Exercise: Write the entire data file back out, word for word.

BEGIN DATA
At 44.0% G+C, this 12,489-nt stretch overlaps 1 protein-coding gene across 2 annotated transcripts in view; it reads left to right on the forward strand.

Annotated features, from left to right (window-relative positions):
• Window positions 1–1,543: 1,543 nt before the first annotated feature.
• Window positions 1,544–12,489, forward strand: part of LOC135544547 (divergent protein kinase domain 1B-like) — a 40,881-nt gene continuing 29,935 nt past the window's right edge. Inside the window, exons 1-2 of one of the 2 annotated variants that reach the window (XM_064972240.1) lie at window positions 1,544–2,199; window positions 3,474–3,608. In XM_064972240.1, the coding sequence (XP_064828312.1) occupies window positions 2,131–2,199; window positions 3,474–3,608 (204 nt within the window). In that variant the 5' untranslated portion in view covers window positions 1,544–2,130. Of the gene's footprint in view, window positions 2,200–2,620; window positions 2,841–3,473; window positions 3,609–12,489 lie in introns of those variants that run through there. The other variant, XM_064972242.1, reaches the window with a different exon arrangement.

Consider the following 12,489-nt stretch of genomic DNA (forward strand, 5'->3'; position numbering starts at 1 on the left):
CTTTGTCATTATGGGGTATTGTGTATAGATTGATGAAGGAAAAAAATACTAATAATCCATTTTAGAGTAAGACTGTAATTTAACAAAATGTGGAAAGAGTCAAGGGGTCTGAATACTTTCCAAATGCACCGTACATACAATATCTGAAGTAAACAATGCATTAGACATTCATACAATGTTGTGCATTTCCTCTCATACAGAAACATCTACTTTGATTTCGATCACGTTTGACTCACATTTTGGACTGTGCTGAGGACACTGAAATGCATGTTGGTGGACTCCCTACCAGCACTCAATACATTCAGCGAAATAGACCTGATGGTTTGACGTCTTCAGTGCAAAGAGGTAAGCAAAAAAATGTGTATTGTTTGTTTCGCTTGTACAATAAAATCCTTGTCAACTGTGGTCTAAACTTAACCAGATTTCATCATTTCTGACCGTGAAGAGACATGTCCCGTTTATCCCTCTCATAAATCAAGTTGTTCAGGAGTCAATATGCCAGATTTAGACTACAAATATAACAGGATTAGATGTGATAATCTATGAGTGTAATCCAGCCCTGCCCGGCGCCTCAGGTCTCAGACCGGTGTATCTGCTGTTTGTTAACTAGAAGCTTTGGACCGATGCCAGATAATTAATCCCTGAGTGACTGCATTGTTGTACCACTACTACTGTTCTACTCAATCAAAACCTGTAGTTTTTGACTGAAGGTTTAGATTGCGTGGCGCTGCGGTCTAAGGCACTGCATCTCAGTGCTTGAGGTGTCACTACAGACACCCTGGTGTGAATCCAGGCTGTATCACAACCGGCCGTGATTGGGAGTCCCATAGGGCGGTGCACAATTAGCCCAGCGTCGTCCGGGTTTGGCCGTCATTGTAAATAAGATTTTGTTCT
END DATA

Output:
At 44.0% G+C, this 12,489-nt stretch overlaps 1 protein-coding gene across 2 annotated transcripts in view; it reads left to right on the forward strand.

Annotated features, from left to right (window-relative positions):
• Window positions 1–1,543: 1,543 nt before the first annotated feature.
• Window positions 1,544–12,489, forward strand: part of LOC135544547 (divergent protein kinase domain 1B-like) — a 40,881-nt gene continuing 29,935 nt past the window's right edge. Inside the window, exons 1-2 of one of the 2 annotated variants that reach the window (XM_064972240.1) lie at window positions 1,544–2,199; window positions 3,474–3,608. In XM_064972240.1, the coding sequence (XP_064828312.1) occupies window positions 2,131–2,199; window positions 3,474–3,608 (204 nt within the window). In that variant the 5' untranslated portion in view covers window positions 1,544–2,130. Of the gene's footprint in view, window positions 2,200–2,620; window positions 2,841–3,473; window positions 3,609–12,489 lie in introns of those variants that run through there. The other variant, XM_064972242.1, reaches the window with a different exon arrangement.

Consider the following 12,489-nt stretch of genomic DNA (forward strand, 5'->3'; position numbering starts at 1 on the left):
CTTTGTCATTATGGGGTATTGTGTATAGATTGATGAAGGAAAAAAATACTAATAATCCATTTTAGAGTAAGACTGTAATTTAACAAAATGTGGAAAGAGTCAAGGGGTCTGAATACTTTCCAAATGCACCGTACATACAATATCTGAAGTAAACAATGCATTAGACATTCATACAATGTTGTGCATTTCCTCTCATACAGAAACATCTACTTTGATTTCGATCACGTTTGACTCACATTTTGGACTGTGCTGAGGACACTGAAATGCATGTTGGTGGACTCCCTACCAGCACTCAATACATTCAGCGAAATAGACCTGATGGTTTGACGTCTTCAGTGCAAAGAGGTAAGCAAAAAAATGTGTATTGTTTGTTTCGCTTGTACAATAAAATCCTTGTCAACTGTGGTCTAAACTTAACCAGATTTCATCATTTCTGACCGTGAAGAGACATGTCCCGTTTATCCCTCTCATAAATCAAGTTGTTCAGGAGTCAATATGCCAGATTTAGACTACAAATATAACAGGATTAGATGTGATAATCTATGAGTGTAATCCAGCCCTGCCCGGCGCCTCAGGTCTCAGACCGGTGTATCTGCTGTTTGTTAACTAGAAGCTTTGGACCGATGCCAGATAATTAATCCCTGAGTGACTGCATTGTTGTACCACTACTACTGTTCTACTCAATCAAAACCTGTAGTTTTTGACTGAAGGTTTAGATTGCGTGGCGCTGCGGTCTAAGGCACTGCATCTCAGTGCTTGAGGTGTCACTACAGACACCCTGGTGTGAATCCAGGCTGTATCACAACCGGCCGTGATTGGGAGTCCCATAGGGCGGTGCACAATTAGCCCAGCGTCGTCCGGGTTTGGCCGTCATTGTAAATAAGATTTTGTTCT